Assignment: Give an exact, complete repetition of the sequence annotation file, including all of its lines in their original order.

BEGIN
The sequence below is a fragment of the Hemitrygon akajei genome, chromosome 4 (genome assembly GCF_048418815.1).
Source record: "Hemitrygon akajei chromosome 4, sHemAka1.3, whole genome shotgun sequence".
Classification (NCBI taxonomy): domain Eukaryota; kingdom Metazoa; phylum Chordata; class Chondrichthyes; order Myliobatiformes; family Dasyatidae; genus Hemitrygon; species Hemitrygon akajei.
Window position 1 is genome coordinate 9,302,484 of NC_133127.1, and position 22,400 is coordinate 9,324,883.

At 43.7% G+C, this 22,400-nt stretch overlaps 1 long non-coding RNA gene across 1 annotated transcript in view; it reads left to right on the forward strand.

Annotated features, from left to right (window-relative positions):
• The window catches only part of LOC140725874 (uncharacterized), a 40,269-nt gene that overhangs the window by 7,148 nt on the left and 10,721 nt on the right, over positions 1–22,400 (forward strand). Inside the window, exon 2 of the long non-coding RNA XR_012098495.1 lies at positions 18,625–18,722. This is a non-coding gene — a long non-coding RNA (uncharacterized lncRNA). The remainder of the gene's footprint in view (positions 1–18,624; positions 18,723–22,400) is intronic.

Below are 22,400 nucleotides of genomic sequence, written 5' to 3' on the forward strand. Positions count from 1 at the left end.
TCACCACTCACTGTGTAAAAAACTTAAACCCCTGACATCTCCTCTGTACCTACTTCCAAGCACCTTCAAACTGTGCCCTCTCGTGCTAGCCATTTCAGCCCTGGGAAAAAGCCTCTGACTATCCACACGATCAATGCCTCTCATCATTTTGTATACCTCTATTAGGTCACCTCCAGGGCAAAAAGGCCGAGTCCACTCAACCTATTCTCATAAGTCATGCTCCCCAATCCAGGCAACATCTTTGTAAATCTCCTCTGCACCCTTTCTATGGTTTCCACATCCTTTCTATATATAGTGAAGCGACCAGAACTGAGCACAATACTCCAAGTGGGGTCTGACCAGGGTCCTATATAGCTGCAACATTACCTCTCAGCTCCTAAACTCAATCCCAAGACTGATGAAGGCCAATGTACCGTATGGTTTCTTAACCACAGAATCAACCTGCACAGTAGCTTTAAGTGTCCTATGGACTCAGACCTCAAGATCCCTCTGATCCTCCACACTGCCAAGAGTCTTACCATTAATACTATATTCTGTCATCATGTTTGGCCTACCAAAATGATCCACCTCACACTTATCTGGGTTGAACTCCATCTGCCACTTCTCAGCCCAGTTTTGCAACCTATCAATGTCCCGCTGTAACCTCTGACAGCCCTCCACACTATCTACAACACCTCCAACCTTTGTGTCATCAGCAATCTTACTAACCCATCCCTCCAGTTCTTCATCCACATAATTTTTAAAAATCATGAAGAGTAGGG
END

The sequence below is a fragment of the Hemitrygon akajei genome, chromosome 4 (genome assembly GCF_048418815.1).
Source record: "Hemitrygon akajei chromosome 4, sHemAka1.3, whole genome shotgun sequence".
Classification (NCBI taxonomy): domain Eukaryota; kingdom Metazoa; phylum Chordata; class Chondrichthyes; order Myliobatiformes; family Dasyatidae; genus Hemitrygon; species Hemitrygon akajei.
Window position 1 is genome coordinate 9,302,484 of NC_133127.1, and position 22,400 is coordinate 9,324,883.

At 43.7% G+C, this 22,400-nt stretch overlaps 1 long non-coding RNA gene across 1 annotated transcript in view; it reads left to right on the forward strand.

Annotated features, from left to right (window-relative positions):
• The window catches only part of LOC140725874 (uncharacterized), a 40,269-nt gene that overhangs the window by 7,148 nt on the left and 10,721 nt on the right, over positions 1–22,400 (forward strand). Inside the window, exon 2 of the long non-coding RNA XR_012098495.1 lies at positions 18,625–18,722. This is a non-coding gene — a long non-coding RNA (uncharacterized lncRNA). The remainder of the gene's footprint in view (positions 1–18,624; positions 18,723–22,400) is intronic.

Below are 22,400 nucleotides of genomic sequence, written 5' to 3' on the forward strand. Positions count from 1 at the left end.
TCACCACTCACTGTGTAAAAAACTTAAACCCCTGACATCTCCTCTGTACCTACTTCCAAGCACCTTCAAACTGTGCCCTCTCGTGCTAGCCATTTCAGCCCTGGGAAAAAGCCTCTGACTATCCACACGATCAATGCCTCTCATCATTTTGTATACCTCTATTAGGTCACCTCCAGGGCAAAAAGGCCGAGTCCACTCAACCTATTCTCATAAGTCATGCTCCCCAATCCAGGCAACATCTTTGTAAATCTCCTCTGCACCCTTTCTATGGTTTCCACATCCTTTCTATATATAGTGAAGCGACCAGAACTGAGCACAATACTCCAAGTGGGGTCTGACCAGGGTCCTATATAGCTGCAACATTACCTCTCAGCTCCTAAACTCAATCCCAAGACTGATGAAGGCCAATGTACCGTATGGTTTCTTAACCACAGAATCAACCTGCACAGTAGCTTTAAGTGTCCTATGGACTCAGACCTCAAGATCCCTCTGATCCTCCACACTGCCAAGAGTCTTACCATTAATACTATATTCTGTCATCATGTTTGGCCTACCAAAATGATCCACCTCACACTTATCTGGGTTGAACTCCATCTGCCACTTCTCAGCCCAGTTTTGCAACCTATCAATGTCCCGCTGTAACCTCTGACAGCCCTCCACACTATCTACAACACCTCCAACCTTTGTGTCATCAGCAATCTTACTAACCCATCCCTCCAGTTCTTCATCCACATAATTTTTAAAAATCATGAAGAGTAGGG